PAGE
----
The scenariois that we wanted to send out alerts if an account scored low data grade points and that account OR an opportunity related to that account was updated. After some quick research I saw that the updates were clustered, often receiving multiple updates in a short period of time. I didn’t want the alerts constantly kicking out.

So I built out a function so that prevent multiple alerts from being sent out in a given set of time. My functionality treats account and opportunity updates as two different actions, so I broke them out on this blog as such. Listing out the ingredients below and I will dissect the basic functionality after.

Must be about snack time...

Ingredients for tasty food, not tasty Workflows

For the Account alerts:

1 – Date field on Account “Data Alert Sent Date”

1 – Workflow rule for the Account Object “Data Grade Alert”:

Evaluation Criteria = “Evaluate the rule when a record is created, and any time it’s edited to subsequently meet criteria”

Rule Criteria =

Account WorkFlow Criteria

AND(
AND(Account_Data_Grade__c <>”Acceptable”,Account_Data_Grade__c <>”Excellent”),
Open_Pipeline__c < 1,
AND(LastModifiedBy.ProfileId <>” xxxxxxxxxxxxxxx “,LastModifiedBy.ProfileId <>” xxxxxxxxxxxxxxx “,LastModifiedBy.ProfileId <>” xxxxxxxxxxxxxxx “, LastModifiedBy.ProfileId <>”xxxxxxxxxxxxxxx”),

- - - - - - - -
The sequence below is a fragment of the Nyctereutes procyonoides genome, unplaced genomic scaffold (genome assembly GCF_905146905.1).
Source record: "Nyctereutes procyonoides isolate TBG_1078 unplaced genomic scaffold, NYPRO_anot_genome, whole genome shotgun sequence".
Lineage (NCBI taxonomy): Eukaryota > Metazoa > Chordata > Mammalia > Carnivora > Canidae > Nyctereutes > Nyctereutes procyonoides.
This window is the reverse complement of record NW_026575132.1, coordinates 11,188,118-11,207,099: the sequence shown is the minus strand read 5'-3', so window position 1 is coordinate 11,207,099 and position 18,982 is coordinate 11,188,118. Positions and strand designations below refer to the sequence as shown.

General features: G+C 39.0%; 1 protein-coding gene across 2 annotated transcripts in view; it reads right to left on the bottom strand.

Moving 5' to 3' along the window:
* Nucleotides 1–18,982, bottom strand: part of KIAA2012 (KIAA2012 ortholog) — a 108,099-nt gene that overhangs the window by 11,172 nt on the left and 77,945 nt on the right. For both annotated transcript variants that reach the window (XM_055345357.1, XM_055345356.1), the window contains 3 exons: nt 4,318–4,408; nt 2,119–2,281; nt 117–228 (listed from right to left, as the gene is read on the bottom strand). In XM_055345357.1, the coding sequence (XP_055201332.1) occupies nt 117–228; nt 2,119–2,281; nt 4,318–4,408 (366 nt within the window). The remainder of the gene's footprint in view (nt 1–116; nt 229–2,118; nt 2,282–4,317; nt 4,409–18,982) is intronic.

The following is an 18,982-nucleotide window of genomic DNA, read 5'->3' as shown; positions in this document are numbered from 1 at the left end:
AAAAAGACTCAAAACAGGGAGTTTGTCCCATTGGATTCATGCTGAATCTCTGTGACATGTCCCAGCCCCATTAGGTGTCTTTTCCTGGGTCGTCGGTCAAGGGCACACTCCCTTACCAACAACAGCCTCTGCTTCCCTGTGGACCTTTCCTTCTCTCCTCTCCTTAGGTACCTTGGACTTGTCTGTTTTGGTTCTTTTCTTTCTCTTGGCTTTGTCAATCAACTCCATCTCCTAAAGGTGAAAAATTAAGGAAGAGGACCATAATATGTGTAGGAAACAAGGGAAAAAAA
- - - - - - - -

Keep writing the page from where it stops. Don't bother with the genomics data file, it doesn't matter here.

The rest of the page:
(DATEVALUE(CreatedDate)<>Today()),
OR(ISBLANK(Data_Alert_Sent_Date__c),(Data_Alert_Sent_Date__c) <> today()))

2 – Immediate Workflow Actions

All about that (Account Workflow) action Boss

1 – Workflow email alert Sendemail to “Last Modified By”

Account Workflow Alert

       1 – Field Update “Data Alert Sent Date” with Today()

Account Field Update

 For the Opportunity alerts:

1 – Date field on Opportunity “Data Alert Sent Date”

1 – Workflow rule for the Opportunity Object “Data Grade Alert”:

Evaluation Criteria = “Evaluate the rule when a record is created, and any time it’s edited to subsequently meet criteria”

Rule Criteria =

Opportunity Workflow Criteria

AND(
AND(Account.Account_Data_Grade__c <>”Acceptable”,Account.Account_Data_Grade__c <>”Excellent”),
AND(LastModifiedBy.ProfileId <>” xxxxxxxxxxxxxxx “,LastModifiedBy.ProfileId <>” xxxxxxxxxxxxxxx “,LastModifiedBy.ProfileId <>” xxxxxxxxxxxxxxx “, LastModifiedBy.ProfileId <>” xxxxxxxxxxxxxxx “),
Record_Type__c =”Open Opportunity”,
(DATEVALUE( Account.CreatedDate )<>Today()),
or(ISBLANK( Data_Alert_Sent_Date__c ), (Data_Alert_Sent_Date__c)<>TODAY()))

2 – Immediate Workflow Actions

All about that (Opportunity Workflow) action Boss

1 – Workflow email alert Send email to “Last Modified By”

Opportunity Email Alert

          1 – Field Update = “Data Alert Sent Date” with Today()

Opportunity Field Update

Taking a look at the mechanics:

I wish my cube was this cool...or that I had a flying monkey!

I wish my cube was this cool…or that I had a flying monkey!

The rule criteria’s are similar enough that we won’t have to dissect them both and since the interest is in the timer components, that is what I am going to focus on:

1)      (DATEVALUE( Account.CreatedDate )<>Today()) –  Ignore if the account is newly created

2)      But, the following situations are OK:

  1. (ISBLANK( Data_Alert_Sent_Date__c ) – The data alert sent date is Null (Never triggered before)
  2. (Data_Alert_Sent_Date__c)<>TODAY() – The data alert sent date does not equal Today()